Provision of high quality palliative and end of life care is a worldwide challenge; in many countries including China lack of access to opioids to effectively manage pain is a major issue.

Provision of care is a particular challenge in China with a rapidly ageing population and societal changes together with underdeveloped palliative and end of life care services.

However, we have much to learn from the palliative care services that do exist in China, particularly around the importance of family involvement in the povision of care for people as they approach the end of their lives.




Xinan Li, currentlly reseraching "Chinese migrant workers and students in the UK and their Faith experience"

He addressed the topic of "Chinese Migrant workers and students in the UK and their faith experience":  He suggested:

"CEC has done an excellent job building bridges between the Church in the UK and China.

As the Chinese immigrant community in the UK is one of the fastest growing ethnic minority communities in the UK, I think the CEC could also try to reach out to this community. Since they are also part of CEC's vision.

As Evangelicalism is the fastest growing religion among the Chinese world-wide, I think CEC could also build bridges between the Church and the Chinese adhering to non-Catholic Christian traditions, to extend the mutual understanding. "


Trish Sandbach, (centre)  Secretary to CEC Executive, who prepared the opening prayers and reflection for the Conference.


Jim Simmons,  (Left) Chair of CEC Executive chatting with Andrew Thompson made this comment about our day conference:   "The CEC AGM this year seemed so much more alive!  I think one of the reasons for this was the participation of some young Chinese people who are studying in the UK at  the moment.  It was really interesting to hear their understanding of both the Church in  China and in the UK"

He invited participants and readers of this blog who would wish to offer their services as an Executive member to contact us.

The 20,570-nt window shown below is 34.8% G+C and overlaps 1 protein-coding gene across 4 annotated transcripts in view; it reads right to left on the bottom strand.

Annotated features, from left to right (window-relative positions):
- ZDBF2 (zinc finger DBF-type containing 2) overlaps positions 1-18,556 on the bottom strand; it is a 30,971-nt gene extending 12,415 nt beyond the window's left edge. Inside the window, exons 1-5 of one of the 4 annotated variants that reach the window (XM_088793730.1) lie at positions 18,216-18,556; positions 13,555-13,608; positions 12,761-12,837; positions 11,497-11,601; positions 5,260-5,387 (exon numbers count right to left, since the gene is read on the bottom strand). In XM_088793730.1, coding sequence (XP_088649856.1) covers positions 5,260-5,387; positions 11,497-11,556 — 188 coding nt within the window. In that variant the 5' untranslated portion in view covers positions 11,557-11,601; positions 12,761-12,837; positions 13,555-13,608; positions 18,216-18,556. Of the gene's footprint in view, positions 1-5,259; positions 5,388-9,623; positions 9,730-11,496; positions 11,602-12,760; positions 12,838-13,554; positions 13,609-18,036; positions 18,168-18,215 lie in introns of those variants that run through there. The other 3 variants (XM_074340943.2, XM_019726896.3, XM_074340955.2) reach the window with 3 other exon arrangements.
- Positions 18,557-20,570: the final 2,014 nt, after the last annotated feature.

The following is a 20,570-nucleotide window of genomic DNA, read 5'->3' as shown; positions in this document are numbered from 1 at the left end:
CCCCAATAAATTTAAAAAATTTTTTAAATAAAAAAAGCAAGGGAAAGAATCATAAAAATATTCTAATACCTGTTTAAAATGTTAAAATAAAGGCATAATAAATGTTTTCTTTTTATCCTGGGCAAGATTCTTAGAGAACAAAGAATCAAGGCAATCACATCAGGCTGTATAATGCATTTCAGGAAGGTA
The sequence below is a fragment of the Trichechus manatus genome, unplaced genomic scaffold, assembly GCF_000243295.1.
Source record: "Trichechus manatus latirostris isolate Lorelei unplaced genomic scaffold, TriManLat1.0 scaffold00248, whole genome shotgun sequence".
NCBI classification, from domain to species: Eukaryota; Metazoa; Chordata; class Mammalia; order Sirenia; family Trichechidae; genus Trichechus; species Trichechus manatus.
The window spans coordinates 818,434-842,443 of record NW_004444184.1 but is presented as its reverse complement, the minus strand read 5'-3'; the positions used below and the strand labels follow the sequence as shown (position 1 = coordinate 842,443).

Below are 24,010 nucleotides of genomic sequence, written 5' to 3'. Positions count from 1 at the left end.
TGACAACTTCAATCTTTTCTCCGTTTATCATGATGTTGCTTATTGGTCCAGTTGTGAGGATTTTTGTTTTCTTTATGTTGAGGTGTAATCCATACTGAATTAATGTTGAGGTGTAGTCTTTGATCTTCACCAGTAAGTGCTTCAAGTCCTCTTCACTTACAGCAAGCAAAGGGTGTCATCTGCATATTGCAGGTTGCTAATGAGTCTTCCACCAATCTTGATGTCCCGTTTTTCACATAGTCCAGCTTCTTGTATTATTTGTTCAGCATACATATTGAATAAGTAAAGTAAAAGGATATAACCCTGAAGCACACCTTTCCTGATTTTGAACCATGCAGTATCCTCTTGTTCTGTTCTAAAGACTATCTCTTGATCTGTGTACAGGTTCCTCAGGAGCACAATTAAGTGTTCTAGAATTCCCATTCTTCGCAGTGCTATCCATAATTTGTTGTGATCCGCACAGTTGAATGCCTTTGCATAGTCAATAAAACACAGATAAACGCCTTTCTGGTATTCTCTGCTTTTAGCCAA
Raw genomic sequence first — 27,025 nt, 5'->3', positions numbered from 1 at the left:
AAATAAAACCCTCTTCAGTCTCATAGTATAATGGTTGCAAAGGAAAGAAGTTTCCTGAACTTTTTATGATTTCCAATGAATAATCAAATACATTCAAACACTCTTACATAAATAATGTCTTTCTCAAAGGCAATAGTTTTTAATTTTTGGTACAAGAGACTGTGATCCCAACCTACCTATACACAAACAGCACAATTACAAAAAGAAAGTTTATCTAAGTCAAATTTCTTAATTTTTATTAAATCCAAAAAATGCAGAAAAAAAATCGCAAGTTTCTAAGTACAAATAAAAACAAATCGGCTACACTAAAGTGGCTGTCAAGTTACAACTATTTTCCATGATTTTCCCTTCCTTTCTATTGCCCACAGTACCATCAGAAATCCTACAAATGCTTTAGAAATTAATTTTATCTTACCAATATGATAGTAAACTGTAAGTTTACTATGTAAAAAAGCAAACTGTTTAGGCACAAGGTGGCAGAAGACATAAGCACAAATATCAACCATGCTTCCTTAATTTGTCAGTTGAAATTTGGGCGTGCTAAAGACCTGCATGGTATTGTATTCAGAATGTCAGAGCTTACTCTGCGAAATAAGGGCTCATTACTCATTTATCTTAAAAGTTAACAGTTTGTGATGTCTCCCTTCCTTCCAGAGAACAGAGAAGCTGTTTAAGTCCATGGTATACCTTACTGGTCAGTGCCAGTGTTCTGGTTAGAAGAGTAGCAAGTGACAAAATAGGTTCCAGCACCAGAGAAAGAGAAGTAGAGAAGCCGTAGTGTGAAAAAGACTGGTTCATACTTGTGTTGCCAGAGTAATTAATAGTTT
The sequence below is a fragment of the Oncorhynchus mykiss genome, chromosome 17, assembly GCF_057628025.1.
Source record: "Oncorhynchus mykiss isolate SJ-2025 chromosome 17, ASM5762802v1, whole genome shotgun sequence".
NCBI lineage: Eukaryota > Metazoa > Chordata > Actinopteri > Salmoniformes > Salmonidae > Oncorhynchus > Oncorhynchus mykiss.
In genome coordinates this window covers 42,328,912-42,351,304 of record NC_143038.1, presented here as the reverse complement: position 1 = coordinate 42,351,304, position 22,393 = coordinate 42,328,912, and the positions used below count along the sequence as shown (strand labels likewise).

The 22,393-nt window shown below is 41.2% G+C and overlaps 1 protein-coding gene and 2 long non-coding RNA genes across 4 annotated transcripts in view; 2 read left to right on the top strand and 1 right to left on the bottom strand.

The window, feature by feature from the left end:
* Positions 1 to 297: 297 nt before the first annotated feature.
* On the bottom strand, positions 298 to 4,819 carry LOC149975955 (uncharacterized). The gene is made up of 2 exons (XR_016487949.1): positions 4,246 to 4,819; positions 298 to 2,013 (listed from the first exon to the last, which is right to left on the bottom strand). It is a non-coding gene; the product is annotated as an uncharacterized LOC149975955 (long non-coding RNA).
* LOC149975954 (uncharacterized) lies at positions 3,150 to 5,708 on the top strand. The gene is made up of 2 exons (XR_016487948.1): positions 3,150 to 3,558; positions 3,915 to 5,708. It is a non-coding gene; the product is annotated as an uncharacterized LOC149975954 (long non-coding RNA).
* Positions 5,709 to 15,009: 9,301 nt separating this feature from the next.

Alicia Markiewicz (right) enjoying a cup of tea during the break with Alison Williams who has been an English teacher in China.

David & Rachel Winton (left) with Margaret Sibberry (right) .   David and Rachel have taught English in China for a number of years and  coordinate  the CEC programme for Teachers  to  China.   Over the past 20 years 44 teachers from UK have taught English in Chinese Universities, some for as many as four years.    Further information on this programme from  or Click  Teaching in China on this website for further details, requirements and applications.





Catherina Chen,(front) from Beijing and a postgraduate student in economics at LSE.




Dr Helen Murphy (left) who travelled to China with CEC last year.  She expressed the hope that she could return to China to offer her services as a doctor in St Augustine Gardens retirement home.

Kerry Jackson (right)

Fr Eamonn O'Brien, Director, CEC made a presentation on the relationship between the State and Religion in China through history, focusing on the period from 1950.   He reviewed the proceedings  of the National Congress on Religion, which took place in Beijing, April 22 and 23. "The State has always been involved in religious affairs throughout Chinese History.  This is not a new phenomenon of the last fifty years", he said.  But President Xi Jinping  signalled  a new stance on religion by the party via a subtle change   of words.  Xi indicated that the Party needs to 'recognise each religion's specific  characteristics'. .  Fr O'Brien expressed the hope that the old 'chestnut'   whether you obey your religion and then the Party or vice versa  could become obsolete.  Law is a work in progress for the whole Chinese state, and a draft Law on religion has been prepared by a private reserach  Insitute. 

A short time after this National Conference, there was a delegation from the Vatican in Beijing  for a second meeting this year with Chinese Government  officials.   Two  such meetings were also held in 2015.  Pope Francis has made it clear that a rapprochement with China is a key priority for his time in office.   While there are restrictions, there  are possibilities and  a vibrancy about the Catholic Church in China that rarely gets media attention here in the UK, where negative news seems to be the order of the day.